Southern Indiana boy with Cerebral palsy gets special Halloween costume for wheelchair
Every day is a fight for 9-year-old Max Bowen. He battles Cerebral palsy, seizures and is confined to a wheelchair.
LOUISVILLE, Ky. (WDRB) -- Every day Max Bowen gets off the school bus at his New Salisbury, Indiana, home is a day his parents feel lucky.
"He's a little rock star," said Joshua Bowen, Max's father.
The list of ailments dealt to the brave 9-year-old boy can seem like a road with no end.
"He's like having a 10-year-old infant," Bowen said.
His birth was normal, but as time went on, life got a lot harder.
"We just noticed that regular progressions, things like sitting up, rolling over-- none of that was happening," Bowen said.
After several hospitals, countless doctors and endless days of worrying, answers started to come.
"He's been given a diagnosis of Cerebral palsy," Bowen said. "He's legally blind. He has a seizure disorder."
When life gets heavy, as it often does, a release is always welcomed. Halloween usually helps with that.
Max has been a fire truck and a school bus in the past, but this year, his dad wanted to step it up a notch. He got in touch with "Magical Wheelchair," a national organization responsible for cool Halloween costumes made for kids like Max.
"I contacted them, sent them a little video. It was maybe a year or a year and a half ago," Bowen said. "I was so excited to hear that Max had been chosen."
A father and his son, Louis and Nate Peters, just over the Ohio River in Crestwood are part of it, trying to make this Halloween extra special for Max.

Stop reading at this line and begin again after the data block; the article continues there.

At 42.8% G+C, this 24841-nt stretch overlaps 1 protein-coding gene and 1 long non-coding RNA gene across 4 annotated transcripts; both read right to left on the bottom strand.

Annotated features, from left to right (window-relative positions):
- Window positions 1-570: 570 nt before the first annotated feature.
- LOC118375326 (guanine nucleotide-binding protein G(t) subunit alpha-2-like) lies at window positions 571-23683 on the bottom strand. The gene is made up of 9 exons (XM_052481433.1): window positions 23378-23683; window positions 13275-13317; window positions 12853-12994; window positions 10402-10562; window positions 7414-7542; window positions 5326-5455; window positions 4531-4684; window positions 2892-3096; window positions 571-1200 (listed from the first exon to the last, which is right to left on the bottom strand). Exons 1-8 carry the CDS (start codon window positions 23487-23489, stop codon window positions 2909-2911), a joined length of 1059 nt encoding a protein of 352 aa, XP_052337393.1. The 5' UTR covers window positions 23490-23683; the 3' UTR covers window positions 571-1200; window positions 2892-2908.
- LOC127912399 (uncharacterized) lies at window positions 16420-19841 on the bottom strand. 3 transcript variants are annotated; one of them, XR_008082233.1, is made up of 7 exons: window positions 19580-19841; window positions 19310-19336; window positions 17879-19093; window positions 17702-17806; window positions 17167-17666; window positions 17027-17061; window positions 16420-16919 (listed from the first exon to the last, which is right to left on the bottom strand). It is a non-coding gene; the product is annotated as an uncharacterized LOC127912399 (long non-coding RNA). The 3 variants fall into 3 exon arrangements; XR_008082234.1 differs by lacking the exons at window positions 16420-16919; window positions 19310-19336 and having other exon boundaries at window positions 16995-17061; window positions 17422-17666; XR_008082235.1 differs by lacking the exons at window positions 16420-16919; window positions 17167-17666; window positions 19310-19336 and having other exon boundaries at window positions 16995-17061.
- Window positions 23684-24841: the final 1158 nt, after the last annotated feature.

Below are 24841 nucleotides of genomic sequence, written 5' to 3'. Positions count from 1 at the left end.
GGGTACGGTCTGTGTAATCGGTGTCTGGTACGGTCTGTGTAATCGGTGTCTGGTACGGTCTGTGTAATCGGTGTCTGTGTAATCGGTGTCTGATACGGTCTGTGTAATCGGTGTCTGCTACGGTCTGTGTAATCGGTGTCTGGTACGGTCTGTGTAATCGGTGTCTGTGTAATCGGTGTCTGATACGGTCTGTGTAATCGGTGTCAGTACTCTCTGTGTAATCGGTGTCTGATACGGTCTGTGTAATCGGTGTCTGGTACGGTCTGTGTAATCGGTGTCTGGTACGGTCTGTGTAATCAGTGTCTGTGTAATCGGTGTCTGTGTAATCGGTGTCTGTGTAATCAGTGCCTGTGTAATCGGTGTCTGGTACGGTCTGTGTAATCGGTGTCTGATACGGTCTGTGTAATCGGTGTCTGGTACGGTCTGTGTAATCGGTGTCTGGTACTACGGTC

After a meeting with him, inspiration wasn't hard to find.
"Max just loves camping," Bowen said. "It gets him it out. He has his family right there."
"We took a lot of detailed measurements of the wheelchair itself to make sure we could build to the right proportions," Louis Peters said. "We've been working in the garage ever since."
PVC pipe, a lot of duct tape and even fancy lighting will transform Max's chair into a shiny, camping machine.
After over 100 hours of work in an Oldham County garage, there was only one thing left to do: roll out the finished product and show it to Max.
"I think it's going to be like really exciting," Nate Peters said.
"It will be like Christmas morning for him," Bowen added.
The big reveal happened in the midst of Boo at the Louisville Zoo, and Bowen expressed the emotions and gratitude his son can't.
"[It was] just a beautiful day for our family, and we're so grateful for Nate and Louis, and all the work they've done for Max," he said.
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